The second article, by Sarah Perez, discusses in brief the development of Facebook Connect. Facebook Connect is Facebook’s attempt to use their social networking service as a sort of hub for all your social networking needs allowing you to pull in and aggregate your various social networking activites.  My recent adoption of the Digsby client has definatley shown me the allure of that prospect and I will certainly be keeping an eye on that project.  Perez, also mentions how Facebook has changed quite a bit over the years from its initial exclusionary practices to a more open network.  Again interesting stuff that if your interesting in the social web either from an academic, profesional or personal perspective might be worth a read.

Anyhoo, I now return you to your regularly scheduled geek programming.

Re: Hive Mind

Librarian Powers Activate!

A higher quality version of the demo is available at the TED conference site here.

More info is also up at the Microsoft Live Labs page for the technology, called Photosynth.  There is a demo there as well but my crappy work computer can’t run it (lack of even a cheap graphics card).  Be warned it requires use of IE 6/7, which already negates its viability assuming they don’t shoot for browser independence for the official release.  It might also be Windows specific, but if a Mac or Linux user (running Wine or some other means of getting IE to work….I guess) knows different let me know.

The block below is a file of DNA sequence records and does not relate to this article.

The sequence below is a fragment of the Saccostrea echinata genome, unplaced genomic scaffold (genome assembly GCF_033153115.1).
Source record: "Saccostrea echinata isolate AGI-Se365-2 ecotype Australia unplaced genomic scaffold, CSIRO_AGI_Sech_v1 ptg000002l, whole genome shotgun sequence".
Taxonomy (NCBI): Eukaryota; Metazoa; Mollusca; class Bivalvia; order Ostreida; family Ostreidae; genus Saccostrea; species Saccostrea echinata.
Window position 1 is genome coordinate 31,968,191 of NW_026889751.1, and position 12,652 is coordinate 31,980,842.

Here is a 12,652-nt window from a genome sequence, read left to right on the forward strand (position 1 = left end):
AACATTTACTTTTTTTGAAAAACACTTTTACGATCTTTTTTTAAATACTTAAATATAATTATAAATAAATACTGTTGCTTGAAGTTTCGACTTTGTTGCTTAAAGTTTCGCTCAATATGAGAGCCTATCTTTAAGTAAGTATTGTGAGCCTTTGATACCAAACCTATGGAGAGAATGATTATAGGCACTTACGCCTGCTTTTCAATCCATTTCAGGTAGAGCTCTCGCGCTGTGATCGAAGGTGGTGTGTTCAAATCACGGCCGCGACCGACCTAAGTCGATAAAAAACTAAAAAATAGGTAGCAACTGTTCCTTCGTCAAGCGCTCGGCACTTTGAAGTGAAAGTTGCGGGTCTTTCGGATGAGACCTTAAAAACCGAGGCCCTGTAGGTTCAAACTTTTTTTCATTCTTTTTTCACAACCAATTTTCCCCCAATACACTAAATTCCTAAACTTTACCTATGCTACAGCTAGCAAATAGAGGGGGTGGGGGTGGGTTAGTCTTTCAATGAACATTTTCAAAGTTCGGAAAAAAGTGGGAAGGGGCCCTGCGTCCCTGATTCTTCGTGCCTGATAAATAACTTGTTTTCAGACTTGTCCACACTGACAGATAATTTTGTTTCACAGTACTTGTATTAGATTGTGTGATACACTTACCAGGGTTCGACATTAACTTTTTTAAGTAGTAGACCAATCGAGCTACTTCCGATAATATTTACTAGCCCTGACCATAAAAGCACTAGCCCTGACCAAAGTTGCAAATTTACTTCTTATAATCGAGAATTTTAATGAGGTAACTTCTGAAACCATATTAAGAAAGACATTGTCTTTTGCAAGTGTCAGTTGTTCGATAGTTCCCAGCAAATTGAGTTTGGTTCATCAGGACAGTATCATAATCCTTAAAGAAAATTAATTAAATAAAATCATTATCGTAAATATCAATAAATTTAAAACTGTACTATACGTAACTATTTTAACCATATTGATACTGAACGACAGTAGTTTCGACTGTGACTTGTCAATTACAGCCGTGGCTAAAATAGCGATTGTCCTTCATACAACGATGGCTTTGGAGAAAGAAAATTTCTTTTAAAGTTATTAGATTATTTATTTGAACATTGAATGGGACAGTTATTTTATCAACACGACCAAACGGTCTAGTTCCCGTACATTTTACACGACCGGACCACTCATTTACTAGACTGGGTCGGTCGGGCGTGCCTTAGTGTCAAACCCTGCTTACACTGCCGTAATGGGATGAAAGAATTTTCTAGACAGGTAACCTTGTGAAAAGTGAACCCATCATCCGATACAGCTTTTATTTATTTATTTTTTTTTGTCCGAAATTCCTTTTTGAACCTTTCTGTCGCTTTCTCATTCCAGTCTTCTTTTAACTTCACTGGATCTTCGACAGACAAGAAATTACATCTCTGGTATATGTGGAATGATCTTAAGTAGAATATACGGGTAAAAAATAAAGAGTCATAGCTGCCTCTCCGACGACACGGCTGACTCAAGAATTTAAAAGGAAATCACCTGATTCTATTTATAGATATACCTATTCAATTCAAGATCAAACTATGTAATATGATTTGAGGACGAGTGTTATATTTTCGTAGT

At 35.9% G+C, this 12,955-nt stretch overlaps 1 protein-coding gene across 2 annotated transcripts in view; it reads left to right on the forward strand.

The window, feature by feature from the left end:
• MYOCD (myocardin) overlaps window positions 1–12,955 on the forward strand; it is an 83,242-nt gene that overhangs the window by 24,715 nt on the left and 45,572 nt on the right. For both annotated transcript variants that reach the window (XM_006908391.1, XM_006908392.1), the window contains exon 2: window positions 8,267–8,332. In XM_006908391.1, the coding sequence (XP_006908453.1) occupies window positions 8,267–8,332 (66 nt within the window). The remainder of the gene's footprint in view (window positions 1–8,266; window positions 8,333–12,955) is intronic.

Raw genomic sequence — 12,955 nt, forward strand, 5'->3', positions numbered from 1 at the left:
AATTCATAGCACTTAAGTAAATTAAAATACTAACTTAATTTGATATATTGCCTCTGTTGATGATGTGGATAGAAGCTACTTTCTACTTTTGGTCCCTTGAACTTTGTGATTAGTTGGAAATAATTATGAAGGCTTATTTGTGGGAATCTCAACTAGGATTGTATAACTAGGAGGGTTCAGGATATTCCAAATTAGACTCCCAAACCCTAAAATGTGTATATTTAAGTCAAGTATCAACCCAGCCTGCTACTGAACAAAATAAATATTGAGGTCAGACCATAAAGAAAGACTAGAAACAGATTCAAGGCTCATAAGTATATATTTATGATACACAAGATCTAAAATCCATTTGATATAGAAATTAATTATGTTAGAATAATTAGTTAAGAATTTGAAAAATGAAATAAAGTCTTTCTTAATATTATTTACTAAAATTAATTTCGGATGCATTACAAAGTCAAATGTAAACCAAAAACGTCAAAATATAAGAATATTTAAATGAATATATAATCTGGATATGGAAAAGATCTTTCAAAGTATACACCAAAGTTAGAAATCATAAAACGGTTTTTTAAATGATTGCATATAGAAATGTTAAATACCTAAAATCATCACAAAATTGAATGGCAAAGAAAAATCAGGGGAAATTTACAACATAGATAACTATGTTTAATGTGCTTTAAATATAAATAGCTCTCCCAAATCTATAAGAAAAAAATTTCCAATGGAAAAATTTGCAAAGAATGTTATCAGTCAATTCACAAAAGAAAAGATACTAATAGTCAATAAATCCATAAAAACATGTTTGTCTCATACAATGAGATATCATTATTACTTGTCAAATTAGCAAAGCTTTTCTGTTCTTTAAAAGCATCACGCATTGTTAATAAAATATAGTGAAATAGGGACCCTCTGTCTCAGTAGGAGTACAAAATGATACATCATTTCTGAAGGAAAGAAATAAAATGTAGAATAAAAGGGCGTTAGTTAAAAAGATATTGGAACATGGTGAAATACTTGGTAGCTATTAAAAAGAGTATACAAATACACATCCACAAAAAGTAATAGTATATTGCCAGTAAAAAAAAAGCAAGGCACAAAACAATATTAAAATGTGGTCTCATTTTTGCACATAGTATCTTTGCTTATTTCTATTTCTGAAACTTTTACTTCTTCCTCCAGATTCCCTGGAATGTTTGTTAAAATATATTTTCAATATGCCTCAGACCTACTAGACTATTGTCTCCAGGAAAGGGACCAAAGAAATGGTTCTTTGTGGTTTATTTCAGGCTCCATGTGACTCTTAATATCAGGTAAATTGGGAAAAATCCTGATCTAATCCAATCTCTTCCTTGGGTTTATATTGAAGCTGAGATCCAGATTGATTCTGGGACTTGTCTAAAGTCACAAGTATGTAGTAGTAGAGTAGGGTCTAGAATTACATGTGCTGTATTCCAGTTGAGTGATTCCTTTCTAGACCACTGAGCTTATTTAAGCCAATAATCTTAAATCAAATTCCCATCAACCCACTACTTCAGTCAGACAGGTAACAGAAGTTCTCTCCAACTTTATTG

There is some other cool stuff on there as well including the team blog and links to specialized collections, including a link to a project with the BBC called “Your Britain in Pictures”, that might be worth playing around with.

The wikipedia entry provides a bit of trivia, some similar products, and other interesting tidbits.  In particular the science behind the whole deal: photogrammetry.  The photgrammetry article has a solid list of external links if you’re interested in finding out more.  Is it me or does photogrammetry have a delightfully 19th century science sound to it?

Last National Geographic has a video demo of the Stonehenge constructed using Photosynth.

Enjoy.

Finally…we’re live!

Our new library website is LIVE!

I’ve been working on this for what amounts to a year or more now.  Long, I know, but I learned as I went. While I knew basic HTML when I started, enough to put together a simple page, I had to learn XHTML, CSS and, eventually PHP.  The site has seen multiple iterations prior to the final design but I’m pleased with how things have finally turned.